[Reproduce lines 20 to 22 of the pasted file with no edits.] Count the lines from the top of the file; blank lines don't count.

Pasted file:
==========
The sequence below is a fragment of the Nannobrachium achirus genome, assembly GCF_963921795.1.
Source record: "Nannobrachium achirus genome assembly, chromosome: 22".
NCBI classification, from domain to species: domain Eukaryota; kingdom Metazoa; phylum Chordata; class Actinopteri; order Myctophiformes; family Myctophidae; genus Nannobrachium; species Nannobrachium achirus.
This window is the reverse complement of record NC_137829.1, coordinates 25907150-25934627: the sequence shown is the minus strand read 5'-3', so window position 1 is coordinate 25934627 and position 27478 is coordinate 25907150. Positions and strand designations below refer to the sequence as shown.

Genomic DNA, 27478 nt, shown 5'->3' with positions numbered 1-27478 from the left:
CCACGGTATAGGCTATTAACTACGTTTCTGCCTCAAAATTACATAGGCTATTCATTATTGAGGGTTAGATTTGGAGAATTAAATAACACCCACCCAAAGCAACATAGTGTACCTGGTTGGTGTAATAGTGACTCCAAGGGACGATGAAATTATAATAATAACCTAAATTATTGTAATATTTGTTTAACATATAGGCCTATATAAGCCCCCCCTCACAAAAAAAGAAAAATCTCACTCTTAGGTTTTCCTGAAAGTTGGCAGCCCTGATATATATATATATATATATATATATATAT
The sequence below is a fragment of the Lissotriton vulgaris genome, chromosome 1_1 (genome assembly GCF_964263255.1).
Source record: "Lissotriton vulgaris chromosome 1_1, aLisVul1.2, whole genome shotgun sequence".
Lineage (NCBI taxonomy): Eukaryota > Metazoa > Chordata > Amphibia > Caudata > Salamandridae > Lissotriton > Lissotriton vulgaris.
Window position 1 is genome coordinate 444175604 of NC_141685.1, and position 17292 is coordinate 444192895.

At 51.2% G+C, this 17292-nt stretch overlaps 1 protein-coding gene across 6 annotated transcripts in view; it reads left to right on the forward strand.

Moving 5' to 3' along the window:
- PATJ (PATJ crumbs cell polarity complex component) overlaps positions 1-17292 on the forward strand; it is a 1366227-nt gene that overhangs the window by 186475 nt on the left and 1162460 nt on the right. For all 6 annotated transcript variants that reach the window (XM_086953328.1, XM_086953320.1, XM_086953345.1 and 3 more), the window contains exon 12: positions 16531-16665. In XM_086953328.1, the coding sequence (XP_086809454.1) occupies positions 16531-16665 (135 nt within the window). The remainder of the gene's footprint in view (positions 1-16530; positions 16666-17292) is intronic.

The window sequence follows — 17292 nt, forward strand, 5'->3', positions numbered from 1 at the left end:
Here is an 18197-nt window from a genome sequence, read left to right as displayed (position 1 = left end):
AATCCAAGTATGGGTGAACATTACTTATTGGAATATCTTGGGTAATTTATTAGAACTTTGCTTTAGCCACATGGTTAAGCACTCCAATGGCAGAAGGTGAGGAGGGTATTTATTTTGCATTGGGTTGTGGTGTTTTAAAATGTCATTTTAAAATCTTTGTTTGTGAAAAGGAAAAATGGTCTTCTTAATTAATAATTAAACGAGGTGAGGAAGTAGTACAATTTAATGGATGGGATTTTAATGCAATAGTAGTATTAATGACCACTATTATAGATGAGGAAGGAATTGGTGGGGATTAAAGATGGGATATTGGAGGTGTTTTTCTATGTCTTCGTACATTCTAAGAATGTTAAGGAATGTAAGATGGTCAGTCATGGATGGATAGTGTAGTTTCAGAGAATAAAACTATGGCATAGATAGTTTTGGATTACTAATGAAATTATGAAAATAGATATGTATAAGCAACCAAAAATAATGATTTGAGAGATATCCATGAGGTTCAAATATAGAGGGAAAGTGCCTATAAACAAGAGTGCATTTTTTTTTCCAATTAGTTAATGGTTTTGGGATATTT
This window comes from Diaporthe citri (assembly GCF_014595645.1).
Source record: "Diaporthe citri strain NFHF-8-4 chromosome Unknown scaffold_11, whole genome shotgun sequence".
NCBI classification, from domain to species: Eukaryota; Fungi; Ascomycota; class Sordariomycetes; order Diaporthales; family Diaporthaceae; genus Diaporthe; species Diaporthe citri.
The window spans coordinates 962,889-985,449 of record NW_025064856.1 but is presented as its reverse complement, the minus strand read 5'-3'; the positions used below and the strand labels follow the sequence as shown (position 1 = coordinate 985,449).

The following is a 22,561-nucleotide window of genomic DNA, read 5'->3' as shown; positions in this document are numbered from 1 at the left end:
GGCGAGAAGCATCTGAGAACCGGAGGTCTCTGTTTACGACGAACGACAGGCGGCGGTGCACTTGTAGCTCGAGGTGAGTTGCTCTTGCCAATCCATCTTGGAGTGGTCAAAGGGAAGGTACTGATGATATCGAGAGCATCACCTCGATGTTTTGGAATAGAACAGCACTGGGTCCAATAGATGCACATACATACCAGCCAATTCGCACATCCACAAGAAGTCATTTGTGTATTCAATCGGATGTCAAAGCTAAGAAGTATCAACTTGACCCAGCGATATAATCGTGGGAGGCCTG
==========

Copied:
The window spans coordinates 962,889-985,449 of record NW_025064856.1 but is presented as its reverse complement, the minus strand read 5'-3'; the positions used below and the strand labels follow the sequence as shown (position 1 = coordinate 985,449).

The following is a 22,561-nucleotide window of genomic DNA, read 5'->3' as shown; positions in this document are numbered from 1 at the left end:
GGCGAGAAGCATCTGAGAACCGGAGGTCTCTGTTTACGACGAACGACAGGCGGCGGTGCACTTGTAGCTCGAGGTGAGTTGCTCTTGCCAATCCATCTTGGAGTGGTCAAAGGGAAGGTACTGATGATATCGAGAGCATCACCTCGATGTTTTGGAATAGAACAGCACTGGGTCCAATAGATGCACATACATACCAGCCAATTCGCACATCCACAAGAAGTCATTTGTGTATTCAATCGGATGTCAAAGCTAAGAAGTATCAACTTGACCCAGCGATATAATCGTGGGAGGCCTG